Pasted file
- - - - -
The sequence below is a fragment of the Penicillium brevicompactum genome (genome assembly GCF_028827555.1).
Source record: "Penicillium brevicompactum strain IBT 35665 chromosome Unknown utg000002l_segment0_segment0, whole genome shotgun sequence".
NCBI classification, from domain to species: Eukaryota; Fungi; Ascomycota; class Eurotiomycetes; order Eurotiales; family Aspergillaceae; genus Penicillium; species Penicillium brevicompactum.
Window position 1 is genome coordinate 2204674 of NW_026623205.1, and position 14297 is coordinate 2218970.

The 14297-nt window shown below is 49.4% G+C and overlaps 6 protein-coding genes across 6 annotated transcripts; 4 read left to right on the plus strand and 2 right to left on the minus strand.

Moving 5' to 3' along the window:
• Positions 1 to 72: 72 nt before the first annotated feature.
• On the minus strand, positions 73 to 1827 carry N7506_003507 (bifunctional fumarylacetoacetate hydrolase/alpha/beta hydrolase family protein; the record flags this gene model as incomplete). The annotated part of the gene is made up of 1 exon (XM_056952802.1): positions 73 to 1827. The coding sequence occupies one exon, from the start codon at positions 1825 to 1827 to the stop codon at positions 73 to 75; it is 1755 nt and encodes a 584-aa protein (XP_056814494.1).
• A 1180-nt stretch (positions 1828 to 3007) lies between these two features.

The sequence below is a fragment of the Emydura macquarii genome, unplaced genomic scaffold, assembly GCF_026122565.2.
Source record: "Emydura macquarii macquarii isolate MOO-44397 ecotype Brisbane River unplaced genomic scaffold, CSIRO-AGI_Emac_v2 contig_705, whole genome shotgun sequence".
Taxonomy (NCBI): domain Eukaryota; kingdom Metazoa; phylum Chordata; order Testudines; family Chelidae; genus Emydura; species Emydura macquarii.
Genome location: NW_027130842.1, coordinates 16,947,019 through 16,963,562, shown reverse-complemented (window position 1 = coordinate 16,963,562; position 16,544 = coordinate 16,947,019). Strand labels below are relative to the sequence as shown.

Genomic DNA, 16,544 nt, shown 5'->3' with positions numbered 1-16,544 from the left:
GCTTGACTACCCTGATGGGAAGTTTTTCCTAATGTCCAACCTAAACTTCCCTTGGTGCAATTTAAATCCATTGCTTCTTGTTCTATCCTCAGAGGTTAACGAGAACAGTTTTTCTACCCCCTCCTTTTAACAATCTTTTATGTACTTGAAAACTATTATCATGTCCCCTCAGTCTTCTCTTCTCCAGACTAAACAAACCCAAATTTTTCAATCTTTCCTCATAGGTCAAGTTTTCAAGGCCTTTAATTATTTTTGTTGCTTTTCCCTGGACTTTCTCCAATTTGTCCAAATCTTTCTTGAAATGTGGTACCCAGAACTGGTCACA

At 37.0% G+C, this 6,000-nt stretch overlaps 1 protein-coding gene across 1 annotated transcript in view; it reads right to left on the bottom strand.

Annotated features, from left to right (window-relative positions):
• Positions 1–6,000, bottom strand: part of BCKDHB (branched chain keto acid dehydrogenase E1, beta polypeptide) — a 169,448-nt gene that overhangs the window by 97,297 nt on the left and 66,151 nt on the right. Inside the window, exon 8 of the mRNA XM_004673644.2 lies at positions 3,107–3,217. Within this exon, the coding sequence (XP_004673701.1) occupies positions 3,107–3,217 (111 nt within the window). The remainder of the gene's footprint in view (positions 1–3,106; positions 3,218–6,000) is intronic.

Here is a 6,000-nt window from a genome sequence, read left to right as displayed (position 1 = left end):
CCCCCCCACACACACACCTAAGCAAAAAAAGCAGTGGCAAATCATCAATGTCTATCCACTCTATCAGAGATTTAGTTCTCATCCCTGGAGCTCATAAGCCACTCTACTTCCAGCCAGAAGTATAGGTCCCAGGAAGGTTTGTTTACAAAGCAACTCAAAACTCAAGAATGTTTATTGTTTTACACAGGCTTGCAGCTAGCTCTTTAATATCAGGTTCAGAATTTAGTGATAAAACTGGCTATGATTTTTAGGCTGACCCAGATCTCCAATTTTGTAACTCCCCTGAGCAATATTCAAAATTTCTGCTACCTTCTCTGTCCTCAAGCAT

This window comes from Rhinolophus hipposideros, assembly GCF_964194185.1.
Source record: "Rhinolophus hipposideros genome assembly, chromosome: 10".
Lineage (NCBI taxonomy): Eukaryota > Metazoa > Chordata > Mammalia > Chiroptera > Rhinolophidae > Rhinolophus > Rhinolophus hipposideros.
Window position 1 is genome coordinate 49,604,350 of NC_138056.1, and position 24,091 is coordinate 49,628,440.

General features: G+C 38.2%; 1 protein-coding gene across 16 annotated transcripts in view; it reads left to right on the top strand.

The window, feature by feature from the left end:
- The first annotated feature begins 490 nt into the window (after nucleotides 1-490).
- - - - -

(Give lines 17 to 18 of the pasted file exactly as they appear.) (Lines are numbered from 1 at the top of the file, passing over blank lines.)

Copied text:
Annotated features, from left to right (window-relative positions):
• Positions 1–6,000, bottom strand: part of BCKDHB (branched chain keto acid dehydrogenase E1, beta polypeptide) — a 169,448-nt gene that overhangs the window by 97,297 nt on the left and 66,151 nt on the right. Inside the window, exon 8 of the mRNA XM_004673644.2 lies at positions 3,107–3,217. Within this exon, the coding sequence (XP_004673701.1) occupies positions 3,107–3,217 (111 nt within the window). The remainder of the gene's footprint in view (positions 1–3,106; positions 3,218–6,000) is intronic.